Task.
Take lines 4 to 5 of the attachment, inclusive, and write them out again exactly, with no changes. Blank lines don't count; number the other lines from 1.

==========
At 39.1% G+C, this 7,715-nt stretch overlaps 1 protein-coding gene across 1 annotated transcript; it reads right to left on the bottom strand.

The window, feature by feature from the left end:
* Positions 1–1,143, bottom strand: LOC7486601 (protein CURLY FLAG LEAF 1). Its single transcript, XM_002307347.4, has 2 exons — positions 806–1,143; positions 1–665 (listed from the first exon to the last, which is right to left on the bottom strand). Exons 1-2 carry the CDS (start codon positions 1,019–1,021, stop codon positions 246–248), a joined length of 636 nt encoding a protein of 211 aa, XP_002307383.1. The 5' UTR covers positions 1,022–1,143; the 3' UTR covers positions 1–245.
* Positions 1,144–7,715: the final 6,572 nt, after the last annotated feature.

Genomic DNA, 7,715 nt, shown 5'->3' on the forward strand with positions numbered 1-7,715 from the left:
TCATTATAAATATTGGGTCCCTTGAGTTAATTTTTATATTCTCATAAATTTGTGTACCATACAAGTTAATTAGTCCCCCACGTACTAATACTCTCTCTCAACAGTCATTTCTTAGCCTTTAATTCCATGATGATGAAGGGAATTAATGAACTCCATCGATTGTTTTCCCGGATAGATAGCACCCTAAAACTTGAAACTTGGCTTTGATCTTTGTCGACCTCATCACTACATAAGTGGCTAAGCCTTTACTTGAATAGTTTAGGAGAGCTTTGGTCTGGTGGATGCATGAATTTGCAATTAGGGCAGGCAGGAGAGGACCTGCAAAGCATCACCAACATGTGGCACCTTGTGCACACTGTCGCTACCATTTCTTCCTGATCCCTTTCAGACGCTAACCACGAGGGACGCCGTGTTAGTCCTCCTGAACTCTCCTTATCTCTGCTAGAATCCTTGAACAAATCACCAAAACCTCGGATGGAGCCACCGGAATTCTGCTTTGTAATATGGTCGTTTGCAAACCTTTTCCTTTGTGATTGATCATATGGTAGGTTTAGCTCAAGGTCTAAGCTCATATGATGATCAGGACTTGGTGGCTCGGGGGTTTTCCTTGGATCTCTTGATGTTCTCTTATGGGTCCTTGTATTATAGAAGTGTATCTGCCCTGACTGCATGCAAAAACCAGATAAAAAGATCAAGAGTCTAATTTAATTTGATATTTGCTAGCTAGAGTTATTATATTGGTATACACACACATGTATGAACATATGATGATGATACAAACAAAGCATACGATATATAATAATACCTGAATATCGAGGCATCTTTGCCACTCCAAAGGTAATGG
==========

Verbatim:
* Positions 1,144–7,715: the final 6,572 nt, after the last annotated feature.

Genomic DNA, 7,715 nt, shown 5'->3' on the forward strand with positions numbered 1-7,715 from the left: